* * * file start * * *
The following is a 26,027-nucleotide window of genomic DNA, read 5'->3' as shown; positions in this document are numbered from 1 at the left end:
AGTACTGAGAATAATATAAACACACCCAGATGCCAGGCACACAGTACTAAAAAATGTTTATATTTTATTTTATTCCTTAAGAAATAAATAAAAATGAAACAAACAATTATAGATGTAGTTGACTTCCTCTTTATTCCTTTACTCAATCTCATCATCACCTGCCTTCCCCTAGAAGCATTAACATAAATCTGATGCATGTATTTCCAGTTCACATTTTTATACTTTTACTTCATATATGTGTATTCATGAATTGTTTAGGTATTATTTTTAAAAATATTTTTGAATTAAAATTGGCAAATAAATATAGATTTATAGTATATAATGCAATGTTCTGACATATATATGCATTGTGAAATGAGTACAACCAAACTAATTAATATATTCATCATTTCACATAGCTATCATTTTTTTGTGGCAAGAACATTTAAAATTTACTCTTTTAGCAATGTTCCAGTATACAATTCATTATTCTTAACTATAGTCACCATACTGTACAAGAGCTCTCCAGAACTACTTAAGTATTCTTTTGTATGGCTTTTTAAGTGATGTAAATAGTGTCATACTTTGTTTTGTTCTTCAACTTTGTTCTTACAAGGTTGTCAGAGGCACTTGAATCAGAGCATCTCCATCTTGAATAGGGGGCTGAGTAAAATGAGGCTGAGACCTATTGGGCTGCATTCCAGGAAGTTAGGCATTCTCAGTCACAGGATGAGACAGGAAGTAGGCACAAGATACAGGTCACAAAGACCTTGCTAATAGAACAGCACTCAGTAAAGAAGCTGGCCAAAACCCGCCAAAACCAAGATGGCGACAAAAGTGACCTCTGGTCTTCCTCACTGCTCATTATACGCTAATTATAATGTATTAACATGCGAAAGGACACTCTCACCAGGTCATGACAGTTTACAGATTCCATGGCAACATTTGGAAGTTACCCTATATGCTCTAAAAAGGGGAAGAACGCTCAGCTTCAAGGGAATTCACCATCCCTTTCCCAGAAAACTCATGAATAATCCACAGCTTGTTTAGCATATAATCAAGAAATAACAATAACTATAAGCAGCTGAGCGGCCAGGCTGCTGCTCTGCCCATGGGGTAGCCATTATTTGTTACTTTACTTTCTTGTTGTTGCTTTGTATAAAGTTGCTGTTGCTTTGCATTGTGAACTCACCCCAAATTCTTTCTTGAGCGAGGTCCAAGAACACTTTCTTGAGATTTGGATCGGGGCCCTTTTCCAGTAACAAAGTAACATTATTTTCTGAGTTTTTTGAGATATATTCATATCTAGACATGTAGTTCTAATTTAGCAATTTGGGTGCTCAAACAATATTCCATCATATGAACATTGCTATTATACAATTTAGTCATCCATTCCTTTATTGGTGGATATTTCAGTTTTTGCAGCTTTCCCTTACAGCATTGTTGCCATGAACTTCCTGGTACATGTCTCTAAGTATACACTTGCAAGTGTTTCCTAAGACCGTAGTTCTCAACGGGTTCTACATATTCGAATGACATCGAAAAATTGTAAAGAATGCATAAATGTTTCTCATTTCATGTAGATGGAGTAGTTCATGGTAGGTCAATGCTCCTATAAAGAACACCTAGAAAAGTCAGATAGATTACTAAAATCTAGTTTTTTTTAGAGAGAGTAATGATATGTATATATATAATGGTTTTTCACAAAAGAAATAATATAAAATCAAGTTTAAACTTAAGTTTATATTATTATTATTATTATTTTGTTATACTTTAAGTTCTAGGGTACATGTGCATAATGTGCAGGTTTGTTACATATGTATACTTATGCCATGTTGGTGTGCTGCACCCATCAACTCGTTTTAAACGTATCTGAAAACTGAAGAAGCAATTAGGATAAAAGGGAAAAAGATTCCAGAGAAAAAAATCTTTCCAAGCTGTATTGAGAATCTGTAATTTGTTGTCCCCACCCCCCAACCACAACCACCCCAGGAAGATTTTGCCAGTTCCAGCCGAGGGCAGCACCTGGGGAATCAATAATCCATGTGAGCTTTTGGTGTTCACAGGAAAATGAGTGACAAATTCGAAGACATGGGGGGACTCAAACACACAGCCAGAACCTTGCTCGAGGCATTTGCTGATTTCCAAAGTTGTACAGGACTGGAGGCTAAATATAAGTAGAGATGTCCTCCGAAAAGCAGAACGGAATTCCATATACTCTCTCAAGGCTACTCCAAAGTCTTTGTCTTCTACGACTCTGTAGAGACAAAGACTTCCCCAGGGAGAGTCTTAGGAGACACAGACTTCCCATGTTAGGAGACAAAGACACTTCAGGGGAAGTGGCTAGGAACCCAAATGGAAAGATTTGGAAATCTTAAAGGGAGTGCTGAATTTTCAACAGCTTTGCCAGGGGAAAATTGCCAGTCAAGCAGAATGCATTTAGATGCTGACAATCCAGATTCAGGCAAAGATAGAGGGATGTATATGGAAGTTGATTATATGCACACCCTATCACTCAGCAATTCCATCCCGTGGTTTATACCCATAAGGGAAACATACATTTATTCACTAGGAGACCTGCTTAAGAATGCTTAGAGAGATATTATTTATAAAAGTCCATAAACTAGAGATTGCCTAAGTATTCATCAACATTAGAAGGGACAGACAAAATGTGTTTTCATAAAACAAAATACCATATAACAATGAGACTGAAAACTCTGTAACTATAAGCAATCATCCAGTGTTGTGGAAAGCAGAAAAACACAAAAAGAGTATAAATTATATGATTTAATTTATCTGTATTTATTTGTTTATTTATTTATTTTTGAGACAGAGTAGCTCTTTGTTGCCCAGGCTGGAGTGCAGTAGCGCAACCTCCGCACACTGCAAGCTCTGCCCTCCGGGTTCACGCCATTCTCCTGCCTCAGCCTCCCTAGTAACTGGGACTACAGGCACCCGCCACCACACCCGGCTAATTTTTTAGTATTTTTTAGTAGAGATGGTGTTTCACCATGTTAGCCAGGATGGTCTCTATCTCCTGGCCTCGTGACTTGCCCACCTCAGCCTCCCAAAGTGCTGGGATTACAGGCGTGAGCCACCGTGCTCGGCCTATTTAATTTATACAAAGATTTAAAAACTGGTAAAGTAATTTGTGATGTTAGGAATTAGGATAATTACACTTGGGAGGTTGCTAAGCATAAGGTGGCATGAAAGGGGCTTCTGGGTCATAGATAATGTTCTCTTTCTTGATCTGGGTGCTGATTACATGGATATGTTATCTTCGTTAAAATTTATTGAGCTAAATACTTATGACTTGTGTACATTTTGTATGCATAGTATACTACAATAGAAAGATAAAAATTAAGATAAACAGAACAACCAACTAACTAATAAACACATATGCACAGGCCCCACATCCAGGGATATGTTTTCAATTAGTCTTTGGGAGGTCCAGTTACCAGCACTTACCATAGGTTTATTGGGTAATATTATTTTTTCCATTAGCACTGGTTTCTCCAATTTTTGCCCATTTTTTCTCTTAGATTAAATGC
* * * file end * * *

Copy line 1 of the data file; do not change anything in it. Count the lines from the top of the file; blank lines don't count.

The following is a 26,027-nucleotide window of genomic DNA, read 5'->3' as shown; positions in this document are numbered from 1 at the left end: